Shortly thereafter, administrators told teachers to keep their students in their homerooms until further notice.


The deer went missing while school administrators searched throughout the school campus.

“We’re still looking for it,” said School Resource Officer Jason Hottenstein, who circled the grounds.

Officer Jason Hottenstein searching for the deer. Photo by Brian Dunne

Many students in the classrooms were reportedly startled.

Zapata, a teacher in the Spanish department, hurried over to the window, thinking that the loud noise that hit the window and left a red smear was a paintball.

“We were sitting here doing work.  We heard a thud. I looked up and saw red smeared across the window. [The deer] looked like it was lost,” said Zapata. “An eight-pointer white tail deer.”

“We were standing by the windows, and the deer slammed against the window while we were filming. I moved, I mean it scared me,” said Zapata.

The aftermath of the deer hitting the window of a classroom. Photo by Brian Dunne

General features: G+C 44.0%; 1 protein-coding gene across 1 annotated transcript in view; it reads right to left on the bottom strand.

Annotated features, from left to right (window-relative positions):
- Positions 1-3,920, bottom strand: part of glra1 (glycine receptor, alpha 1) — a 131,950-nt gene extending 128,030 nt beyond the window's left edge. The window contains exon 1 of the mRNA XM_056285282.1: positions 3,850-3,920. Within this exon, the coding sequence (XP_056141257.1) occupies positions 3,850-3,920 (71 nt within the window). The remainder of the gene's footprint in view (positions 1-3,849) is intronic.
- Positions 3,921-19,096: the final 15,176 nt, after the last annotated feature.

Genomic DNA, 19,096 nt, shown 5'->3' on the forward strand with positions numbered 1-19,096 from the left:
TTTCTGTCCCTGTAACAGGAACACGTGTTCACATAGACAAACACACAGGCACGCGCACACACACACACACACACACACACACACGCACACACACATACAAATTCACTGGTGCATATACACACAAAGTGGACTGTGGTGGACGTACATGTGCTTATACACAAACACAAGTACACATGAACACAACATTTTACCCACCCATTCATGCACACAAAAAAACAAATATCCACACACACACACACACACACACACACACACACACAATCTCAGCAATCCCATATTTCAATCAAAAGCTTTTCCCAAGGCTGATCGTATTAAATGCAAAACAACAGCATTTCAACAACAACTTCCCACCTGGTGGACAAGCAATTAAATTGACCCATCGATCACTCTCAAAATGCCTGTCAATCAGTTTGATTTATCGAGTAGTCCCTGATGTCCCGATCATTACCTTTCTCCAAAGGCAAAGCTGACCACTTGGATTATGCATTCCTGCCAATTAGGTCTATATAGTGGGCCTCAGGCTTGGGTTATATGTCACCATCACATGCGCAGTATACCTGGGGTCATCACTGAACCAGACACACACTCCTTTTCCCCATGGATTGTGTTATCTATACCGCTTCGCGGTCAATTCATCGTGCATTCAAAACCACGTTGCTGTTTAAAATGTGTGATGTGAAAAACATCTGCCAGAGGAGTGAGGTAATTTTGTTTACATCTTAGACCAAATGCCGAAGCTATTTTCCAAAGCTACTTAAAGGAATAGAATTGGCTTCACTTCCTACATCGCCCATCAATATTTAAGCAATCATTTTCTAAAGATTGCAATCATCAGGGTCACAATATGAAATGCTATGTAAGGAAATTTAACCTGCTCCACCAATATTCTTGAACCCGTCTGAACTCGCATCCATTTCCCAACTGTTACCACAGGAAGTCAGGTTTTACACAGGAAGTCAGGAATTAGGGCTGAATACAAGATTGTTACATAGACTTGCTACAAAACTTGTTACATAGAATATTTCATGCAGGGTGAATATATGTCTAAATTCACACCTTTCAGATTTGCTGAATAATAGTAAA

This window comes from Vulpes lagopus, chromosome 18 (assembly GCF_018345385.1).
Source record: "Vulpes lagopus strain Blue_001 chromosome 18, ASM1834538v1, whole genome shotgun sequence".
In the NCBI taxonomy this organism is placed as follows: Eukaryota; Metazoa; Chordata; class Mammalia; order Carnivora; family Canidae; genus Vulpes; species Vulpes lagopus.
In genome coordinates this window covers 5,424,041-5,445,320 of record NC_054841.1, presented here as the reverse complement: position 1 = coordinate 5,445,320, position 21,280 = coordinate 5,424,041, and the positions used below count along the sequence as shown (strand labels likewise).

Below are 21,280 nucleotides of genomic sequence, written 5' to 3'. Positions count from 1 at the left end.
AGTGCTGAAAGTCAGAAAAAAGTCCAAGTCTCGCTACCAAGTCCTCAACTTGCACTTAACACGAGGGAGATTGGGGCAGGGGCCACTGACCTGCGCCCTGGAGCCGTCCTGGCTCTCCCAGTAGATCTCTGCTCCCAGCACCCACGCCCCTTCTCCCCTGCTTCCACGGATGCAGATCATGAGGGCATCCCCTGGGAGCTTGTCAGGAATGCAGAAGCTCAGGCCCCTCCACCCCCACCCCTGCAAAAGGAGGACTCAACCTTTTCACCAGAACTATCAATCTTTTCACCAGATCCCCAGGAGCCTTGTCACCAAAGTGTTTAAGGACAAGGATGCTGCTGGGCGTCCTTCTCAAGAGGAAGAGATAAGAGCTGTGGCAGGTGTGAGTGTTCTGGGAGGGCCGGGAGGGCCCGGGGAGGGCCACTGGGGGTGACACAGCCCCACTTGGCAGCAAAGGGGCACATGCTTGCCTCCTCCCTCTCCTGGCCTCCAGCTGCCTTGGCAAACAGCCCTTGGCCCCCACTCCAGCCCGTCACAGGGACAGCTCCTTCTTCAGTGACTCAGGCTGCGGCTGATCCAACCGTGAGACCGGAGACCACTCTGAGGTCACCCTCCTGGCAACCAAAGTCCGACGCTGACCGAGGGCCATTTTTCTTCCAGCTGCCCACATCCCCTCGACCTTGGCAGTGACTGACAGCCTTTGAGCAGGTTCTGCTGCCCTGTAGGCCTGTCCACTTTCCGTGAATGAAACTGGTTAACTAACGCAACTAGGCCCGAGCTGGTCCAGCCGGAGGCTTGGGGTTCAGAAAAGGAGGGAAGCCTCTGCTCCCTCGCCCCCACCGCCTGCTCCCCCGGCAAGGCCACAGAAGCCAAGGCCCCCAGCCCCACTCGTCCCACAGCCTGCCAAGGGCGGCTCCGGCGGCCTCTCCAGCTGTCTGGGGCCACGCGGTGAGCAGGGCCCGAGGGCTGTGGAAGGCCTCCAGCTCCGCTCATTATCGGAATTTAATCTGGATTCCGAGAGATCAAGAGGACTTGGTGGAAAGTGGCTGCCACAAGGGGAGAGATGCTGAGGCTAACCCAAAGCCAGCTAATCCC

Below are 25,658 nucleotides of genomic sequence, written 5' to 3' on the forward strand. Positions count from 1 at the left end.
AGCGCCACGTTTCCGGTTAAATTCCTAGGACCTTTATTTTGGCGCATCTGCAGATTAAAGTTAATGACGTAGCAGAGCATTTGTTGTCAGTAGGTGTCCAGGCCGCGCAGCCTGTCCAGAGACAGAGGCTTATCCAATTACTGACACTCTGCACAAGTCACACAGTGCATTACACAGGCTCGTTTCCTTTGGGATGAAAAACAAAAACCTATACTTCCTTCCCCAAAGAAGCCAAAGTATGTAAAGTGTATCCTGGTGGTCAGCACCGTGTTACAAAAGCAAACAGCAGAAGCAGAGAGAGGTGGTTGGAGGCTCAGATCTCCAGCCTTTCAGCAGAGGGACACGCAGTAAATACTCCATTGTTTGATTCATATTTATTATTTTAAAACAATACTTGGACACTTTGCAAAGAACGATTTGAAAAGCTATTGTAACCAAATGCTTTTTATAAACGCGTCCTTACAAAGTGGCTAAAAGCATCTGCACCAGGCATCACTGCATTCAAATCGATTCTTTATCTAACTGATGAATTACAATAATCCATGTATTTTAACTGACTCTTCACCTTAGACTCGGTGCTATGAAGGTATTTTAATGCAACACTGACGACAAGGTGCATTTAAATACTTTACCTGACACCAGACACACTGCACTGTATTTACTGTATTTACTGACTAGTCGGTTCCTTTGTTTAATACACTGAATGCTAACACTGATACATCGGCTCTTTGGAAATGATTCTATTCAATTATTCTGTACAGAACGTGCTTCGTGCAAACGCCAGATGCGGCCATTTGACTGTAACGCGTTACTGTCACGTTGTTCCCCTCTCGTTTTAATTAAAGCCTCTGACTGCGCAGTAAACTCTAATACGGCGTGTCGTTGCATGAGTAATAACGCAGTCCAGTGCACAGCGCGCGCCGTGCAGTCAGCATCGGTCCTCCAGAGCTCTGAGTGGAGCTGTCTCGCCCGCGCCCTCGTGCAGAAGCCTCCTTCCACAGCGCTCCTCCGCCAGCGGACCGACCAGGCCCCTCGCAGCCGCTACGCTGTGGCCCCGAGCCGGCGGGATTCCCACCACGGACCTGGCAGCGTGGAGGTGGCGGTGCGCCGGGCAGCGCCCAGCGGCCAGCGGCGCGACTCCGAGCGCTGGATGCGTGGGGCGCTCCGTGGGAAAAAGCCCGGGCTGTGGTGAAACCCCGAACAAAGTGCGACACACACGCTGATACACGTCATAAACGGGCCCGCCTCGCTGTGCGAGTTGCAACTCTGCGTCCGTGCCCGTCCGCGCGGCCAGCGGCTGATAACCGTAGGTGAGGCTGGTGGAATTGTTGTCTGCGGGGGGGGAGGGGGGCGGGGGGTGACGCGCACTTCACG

“We all jumped and saw this big blot of blood come and hit the window,” said Cheyenne Miller, a freshman that was in Zapata’s room at the time.

The damage didn’t stop there. Jill Wiedmaier, a Penn Manor FCS teacher was floored when she found out that her car was rammed by the deer while parked.

But Wiedmaier was able to take the incident in stride.

“Ironically enough if I was actually in my spot it would have hit Todd Mealy’s car, but since a student decided to park in my spot today I had to park in front of them, and then Todd in front of me,” Wiedmaier said.   “At least I have a funny story to keep in my “Penn Manor Days”  book.  Who else can say that not only was there a crazy deer running around into the walls and windows of their school, but they were lucky enough to have the deer hit their car.  Guess I better play the lottery today!”

Wieidmaier's car after getting hit by the deer. Photo by Rob Henry

Nobody could believe that this was actually happening.

“I told Mr. Dell’Estate and he thought I was joking,” said Zapapta.

“How’s that for Halloween?” said one student as a class piled into the nearby hallwa


Many were left uninformed about what was going on as administration officials blocked the hallway where the incident occurred.

“I heard a deer was trying to get into a classroom through a window (from another student),” said Trevor Troup.


Penn Manor’s Online Newspaper had a Fantastic First Year

Just as Penn Points Online turned one year old, its website received its 80,000th view.

There are many students at Penn Manor that are very proud of the work they do for the newspaper, and put a lot of time into their articles.